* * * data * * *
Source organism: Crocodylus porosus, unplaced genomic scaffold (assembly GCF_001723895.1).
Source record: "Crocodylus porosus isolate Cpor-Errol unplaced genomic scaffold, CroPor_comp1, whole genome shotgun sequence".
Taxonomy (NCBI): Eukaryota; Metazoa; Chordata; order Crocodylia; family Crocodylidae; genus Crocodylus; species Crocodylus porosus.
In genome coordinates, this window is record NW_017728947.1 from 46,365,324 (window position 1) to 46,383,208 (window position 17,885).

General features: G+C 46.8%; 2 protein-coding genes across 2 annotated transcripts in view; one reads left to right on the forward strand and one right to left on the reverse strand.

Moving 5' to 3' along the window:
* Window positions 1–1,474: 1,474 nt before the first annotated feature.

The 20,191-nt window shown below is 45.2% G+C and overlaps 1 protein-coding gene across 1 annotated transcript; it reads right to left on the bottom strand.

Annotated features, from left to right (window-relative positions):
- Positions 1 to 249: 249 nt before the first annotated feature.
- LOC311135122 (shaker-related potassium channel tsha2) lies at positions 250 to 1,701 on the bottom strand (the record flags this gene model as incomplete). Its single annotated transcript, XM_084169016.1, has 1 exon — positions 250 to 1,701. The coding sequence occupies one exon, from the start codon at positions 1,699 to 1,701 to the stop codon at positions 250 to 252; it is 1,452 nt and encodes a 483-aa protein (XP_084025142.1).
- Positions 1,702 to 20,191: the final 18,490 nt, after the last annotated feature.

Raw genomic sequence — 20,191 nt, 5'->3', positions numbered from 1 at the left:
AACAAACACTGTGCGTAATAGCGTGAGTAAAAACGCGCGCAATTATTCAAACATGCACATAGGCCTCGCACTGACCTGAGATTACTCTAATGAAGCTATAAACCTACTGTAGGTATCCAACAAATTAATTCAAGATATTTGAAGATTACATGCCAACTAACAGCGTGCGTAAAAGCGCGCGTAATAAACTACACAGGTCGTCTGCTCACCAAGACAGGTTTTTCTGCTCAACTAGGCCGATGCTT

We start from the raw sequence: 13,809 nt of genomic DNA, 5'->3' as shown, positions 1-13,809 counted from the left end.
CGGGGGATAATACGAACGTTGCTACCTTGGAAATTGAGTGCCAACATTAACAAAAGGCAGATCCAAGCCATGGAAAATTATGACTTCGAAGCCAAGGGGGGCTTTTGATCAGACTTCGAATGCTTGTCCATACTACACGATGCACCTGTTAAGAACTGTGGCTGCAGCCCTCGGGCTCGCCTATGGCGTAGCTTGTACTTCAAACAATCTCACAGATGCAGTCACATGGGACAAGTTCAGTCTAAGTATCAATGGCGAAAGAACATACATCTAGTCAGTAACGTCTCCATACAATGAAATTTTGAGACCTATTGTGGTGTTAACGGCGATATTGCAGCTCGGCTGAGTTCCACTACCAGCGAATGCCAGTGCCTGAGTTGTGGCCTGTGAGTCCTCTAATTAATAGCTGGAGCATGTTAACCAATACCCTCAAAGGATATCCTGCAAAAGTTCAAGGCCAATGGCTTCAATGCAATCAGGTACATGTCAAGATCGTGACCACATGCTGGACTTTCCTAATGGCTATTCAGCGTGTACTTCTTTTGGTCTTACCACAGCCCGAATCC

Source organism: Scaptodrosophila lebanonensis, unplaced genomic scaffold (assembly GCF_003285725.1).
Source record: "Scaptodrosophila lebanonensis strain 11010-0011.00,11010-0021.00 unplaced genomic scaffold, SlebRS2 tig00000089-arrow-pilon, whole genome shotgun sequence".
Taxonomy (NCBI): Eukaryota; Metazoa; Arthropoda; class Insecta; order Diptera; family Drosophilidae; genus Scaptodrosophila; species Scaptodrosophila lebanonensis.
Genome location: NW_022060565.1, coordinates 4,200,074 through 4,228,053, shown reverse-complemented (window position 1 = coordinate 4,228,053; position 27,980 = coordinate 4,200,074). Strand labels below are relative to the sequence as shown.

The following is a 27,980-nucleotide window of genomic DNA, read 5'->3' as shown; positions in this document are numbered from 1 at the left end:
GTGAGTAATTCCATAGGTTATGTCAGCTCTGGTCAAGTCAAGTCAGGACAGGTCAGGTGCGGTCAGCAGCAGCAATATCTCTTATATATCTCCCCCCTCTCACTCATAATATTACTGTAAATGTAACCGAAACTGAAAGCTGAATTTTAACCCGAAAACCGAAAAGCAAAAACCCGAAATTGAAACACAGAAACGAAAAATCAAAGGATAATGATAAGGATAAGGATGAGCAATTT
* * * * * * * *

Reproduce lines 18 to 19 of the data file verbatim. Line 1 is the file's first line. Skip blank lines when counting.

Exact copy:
Source record: "Scaptodrosophila lebanonensis strain 11010-0011.00,11010-0021.00 unplaced genomic scaffold, SlebRS2 tig00000089-arrow-pilon, whole genome shotgun sequence".
Taxonomy (NCBI): Eukaryota; Metazoa; Arthropoda; class Insecta; order Diptera; family Drosophilidae; genus Scaptodrosophila; species Scaptodrosophila lebanonensis.